He’s mean, he’s smart, he’s fast, he’s agressive – and he’s blue.

Callinectes sapidus (coming from the Greek calli meaning “beautiful“, nectes meaning “swimmer“, and the Latin sapidus meaning “savoury“), or, easier to pronounce, the ‘Blue Crab’, is now well established in the P-O. and even beckoning a bit of a pest!

You certainly wouldn’t want one nipping your bottom, but apparently they are very tasty when it’s you eating them and not the other way round! A big boy can weigh more than 500 grams so plenty to get your mouth round!

And don’t be fooled by his pretty blue shell. He can apparently shuffle 15 km per day, and his sharp, plier like claws have already cut through many a fisherman’s net in the seas and lagoons of Argeles, Canet and Leucate.

And it’s not just nets that suffer. This crab can lay waste to eco systems through his voracious appetite, chomping his way through mussels, oysters, clams and other shellfish.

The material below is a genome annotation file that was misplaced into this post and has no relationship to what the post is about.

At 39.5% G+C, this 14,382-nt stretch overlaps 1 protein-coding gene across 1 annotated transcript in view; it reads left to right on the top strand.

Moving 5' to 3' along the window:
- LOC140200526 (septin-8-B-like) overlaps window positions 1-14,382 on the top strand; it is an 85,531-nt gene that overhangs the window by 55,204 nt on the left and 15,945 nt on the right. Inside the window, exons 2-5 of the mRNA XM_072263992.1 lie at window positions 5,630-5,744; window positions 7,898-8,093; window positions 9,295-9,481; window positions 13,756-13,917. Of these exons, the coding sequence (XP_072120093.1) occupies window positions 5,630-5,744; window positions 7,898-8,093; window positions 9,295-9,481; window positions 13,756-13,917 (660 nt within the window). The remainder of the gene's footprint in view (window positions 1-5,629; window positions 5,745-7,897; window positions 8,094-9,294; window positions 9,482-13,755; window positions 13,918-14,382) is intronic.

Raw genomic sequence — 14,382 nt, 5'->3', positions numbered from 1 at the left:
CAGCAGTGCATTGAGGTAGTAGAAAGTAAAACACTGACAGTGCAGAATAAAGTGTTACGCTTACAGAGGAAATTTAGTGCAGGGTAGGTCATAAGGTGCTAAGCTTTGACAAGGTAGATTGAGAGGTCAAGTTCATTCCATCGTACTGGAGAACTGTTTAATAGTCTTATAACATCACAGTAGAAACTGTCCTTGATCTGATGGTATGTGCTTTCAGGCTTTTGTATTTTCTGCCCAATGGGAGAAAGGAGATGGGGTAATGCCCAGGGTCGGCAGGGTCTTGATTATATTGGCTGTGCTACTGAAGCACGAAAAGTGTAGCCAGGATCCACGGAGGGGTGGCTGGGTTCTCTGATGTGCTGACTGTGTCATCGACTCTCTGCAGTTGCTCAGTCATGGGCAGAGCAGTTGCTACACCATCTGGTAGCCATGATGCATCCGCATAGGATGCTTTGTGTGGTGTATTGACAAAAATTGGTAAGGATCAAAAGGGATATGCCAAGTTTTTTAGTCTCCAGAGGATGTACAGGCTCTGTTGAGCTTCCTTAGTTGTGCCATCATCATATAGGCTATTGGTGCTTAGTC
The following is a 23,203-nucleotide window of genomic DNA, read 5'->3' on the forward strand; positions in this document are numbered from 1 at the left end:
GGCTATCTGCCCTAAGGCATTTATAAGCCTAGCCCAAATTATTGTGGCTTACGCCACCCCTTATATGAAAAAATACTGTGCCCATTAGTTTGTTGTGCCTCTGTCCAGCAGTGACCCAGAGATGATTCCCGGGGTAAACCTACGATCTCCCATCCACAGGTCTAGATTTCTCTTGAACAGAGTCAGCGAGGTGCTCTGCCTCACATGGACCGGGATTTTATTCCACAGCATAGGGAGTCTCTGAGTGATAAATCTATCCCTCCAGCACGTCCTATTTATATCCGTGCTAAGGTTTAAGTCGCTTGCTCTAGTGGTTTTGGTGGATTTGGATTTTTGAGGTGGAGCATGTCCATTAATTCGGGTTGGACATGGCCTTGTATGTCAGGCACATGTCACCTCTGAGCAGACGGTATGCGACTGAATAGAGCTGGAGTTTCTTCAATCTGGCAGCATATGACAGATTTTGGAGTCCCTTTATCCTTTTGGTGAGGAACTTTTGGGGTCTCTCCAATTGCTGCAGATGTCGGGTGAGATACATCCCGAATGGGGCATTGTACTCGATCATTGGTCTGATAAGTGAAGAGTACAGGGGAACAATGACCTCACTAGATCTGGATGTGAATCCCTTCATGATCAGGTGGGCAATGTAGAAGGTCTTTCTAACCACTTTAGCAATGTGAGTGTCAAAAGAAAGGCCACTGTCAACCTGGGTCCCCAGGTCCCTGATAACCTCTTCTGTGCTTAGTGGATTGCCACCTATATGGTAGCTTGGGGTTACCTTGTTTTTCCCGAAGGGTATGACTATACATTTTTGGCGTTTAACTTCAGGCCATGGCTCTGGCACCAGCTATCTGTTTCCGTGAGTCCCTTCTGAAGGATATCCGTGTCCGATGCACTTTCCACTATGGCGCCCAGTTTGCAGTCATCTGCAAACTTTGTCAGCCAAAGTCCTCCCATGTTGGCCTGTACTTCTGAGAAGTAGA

Local chefs are cautiously optimistic about adding this  delicacy to their menu – but they’ll have to catch him first!

Callinectes sapidus, the blue crab


  1. Just go to the pond at Canet, you will find loads of them.

  2. Has anyone else used the new Ants site this month (July) to apply to exchange an English licence that is about to expire for a French one?
    I have tried twice since the new site came on line and each time been rejected and told to appeal.
    I understood that an agreement had been reached between France and England to allow those whose licences either had expired or were about to expire, to exchange their licence for a french one.

    1. Hello Vicki. Did you mean to put this on this page about the blue crab? 🙂

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